Is it a good idea to give Rs 1 crore to someone who promises you a return of 24% per annum, wonders financial advisor P V Subramanyam.
"Subra," someone I know asked, "I have a portfolio of debt and equity investments. They are in pension plan, equity funds, some bonds and some bond funds. I have been getting decent returns but I wish to turbo charge the returns. Could you please suggest some more investments to boost my returns?
"A person I know in Bengaluru, who is into alcohol and construction business wants to take Rs 1 crore from me and give me 24% per annum interest payable on a monthly basis. Do you think it is a good idea to do so?"
My answer: When you ask for a suggestion, do not 'lead' me into saying yes. That is bound to create stress in our relationship.
If this person had asked me, 'Should I invest in a bitcoin or a real estate fund?' I could have answered far more easily.
So this is what I said.
I am sure you will find many advisors who will have many ideas on how to make your money grow by leaps and bounds, but you have come to the wrong place.
I'm confident those advisors will have no trouble coming up with a long list of alternative investments for you to invest in. It will range from commodities, precious metals, hedge funds, private equity, alternate investment funds, PMS, tax lien certificates, structured settlements, mining rights, investing in funds abroad, etc.
Let me answer your questions one by one.
Your equity mutual funds have done well, almost brilliantly, but if you compare it to some fund which has given 39% or 43% in 2017, that is a poor comparison. Worse, it is wrong.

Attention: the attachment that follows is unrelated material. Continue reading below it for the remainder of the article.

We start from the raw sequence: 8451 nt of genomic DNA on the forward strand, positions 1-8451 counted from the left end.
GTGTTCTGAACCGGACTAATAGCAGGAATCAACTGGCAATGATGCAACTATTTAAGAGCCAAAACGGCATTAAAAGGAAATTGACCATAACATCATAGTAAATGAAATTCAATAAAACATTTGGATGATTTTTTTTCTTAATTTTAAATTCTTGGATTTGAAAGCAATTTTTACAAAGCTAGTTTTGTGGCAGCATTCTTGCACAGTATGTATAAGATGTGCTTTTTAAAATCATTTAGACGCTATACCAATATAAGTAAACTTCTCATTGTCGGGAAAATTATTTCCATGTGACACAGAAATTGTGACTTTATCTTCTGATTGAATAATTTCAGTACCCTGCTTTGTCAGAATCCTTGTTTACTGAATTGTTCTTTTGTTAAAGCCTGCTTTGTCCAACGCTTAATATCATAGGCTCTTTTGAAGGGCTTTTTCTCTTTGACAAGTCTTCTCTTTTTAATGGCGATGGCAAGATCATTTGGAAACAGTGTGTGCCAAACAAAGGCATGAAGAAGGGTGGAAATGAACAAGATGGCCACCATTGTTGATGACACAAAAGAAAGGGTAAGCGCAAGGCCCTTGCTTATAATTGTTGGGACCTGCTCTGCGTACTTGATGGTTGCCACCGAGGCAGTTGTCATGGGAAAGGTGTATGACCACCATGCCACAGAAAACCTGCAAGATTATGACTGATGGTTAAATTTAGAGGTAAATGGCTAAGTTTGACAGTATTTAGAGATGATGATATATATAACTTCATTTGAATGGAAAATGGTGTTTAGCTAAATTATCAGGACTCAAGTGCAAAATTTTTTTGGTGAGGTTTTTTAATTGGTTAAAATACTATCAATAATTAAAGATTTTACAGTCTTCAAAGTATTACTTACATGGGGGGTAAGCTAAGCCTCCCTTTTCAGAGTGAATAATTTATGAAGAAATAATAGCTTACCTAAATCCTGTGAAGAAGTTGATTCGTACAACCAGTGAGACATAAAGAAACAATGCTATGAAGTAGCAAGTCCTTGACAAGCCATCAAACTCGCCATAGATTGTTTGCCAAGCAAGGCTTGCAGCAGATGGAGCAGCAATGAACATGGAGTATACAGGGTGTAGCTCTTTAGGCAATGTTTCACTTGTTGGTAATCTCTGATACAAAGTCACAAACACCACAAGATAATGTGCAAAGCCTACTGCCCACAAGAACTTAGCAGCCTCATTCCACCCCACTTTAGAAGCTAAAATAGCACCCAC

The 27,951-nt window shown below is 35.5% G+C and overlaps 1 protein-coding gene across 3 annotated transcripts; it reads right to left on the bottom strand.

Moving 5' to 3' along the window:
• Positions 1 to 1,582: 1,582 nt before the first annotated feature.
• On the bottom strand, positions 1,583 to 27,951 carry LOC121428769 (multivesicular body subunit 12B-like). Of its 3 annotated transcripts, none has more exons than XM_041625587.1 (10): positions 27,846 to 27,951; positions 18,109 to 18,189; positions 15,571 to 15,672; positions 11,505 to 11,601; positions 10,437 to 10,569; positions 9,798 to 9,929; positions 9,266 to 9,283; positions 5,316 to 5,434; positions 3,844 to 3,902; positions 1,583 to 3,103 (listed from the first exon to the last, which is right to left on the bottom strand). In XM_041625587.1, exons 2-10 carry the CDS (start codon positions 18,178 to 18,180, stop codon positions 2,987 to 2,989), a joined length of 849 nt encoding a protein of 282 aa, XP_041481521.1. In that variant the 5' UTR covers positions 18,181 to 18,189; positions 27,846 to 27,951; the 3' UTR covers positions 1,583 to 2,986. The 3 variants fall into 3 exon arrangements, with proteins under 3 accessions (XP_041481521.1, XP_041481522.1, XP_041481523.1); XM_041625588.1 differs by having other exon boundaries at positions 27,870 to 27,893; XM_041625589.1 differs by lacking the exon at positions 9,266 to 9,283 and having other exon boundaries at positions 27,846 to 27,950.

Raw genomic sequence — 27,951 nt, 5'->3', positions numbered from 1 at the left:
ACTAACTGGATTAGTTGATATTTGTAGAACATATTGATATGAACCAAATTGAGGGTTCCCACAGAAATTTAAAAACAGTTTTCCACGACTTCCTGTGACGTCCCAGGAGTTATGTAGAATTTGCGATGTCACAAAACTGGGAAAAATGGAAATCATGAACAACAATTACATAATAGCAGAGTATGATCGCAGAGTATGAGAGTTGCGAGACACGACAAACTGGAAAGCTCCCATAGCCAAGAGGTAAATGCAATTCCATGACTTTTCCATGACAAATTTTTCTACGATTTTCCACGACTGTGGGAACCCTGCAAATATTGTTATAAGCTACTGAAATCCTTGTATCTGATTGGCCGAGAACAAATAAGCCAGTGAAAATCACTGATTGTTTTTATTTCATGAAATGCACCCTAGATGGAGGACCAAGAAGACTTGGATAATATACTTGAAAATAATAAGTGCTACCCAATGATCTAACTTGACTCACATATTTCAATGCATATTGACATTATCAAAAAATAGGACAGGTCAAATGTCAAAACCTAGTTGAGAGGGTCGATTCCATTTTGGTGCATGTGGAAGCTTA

Lending money to a person whom you do not know well -- that too Rs 1 crore -- is a high risk proposition and it could get you into trouble. What if that person does not make the interest payment on time? Even worse, what if he were to default and somebody came after him? Too risky, methinks!
Of course, there will be many advisors who will claim that they can skilfully integrate any number of alternate investments into your portfolio and manage it too. Maybe after doing some research on their track record, you'll be able to identify the ones who have managed it in the past, for a fee of course. Some of these portfolio management services are really expensive.
I think the majority of investors -- by which I mean people with a portfolio of Rs 5 crore -- are better off just sticking to a broadly diversified portfolio of shares and debt.
Your current portfolio needs some little tweaking, that is all. You have a portfolio, but you aren't pleased with the returns you're earning. I find that puzzling.
In the nearly nine years since the market hit bottom in the financial crisis and almost all funds have given good returns.
In fact, returns have been so strong since 2009 that I seriously wonder how long this party can last. I am feeling like Cinderella but the party hall has no wall clock.
I feel we are at 10.45, if not at 11.45, which is a great time to leave the party for many of the participants who think they can time the market. And while bond funds have not fared well in the past four months, they have not done too badly in the overall period.
It makes me wonder if the only way you can feel better is if you reset your expectations.
P V Subramanyam is a chartered accountant with more than four decades of experience in the field of personal finance and blogs at subramoney.com.
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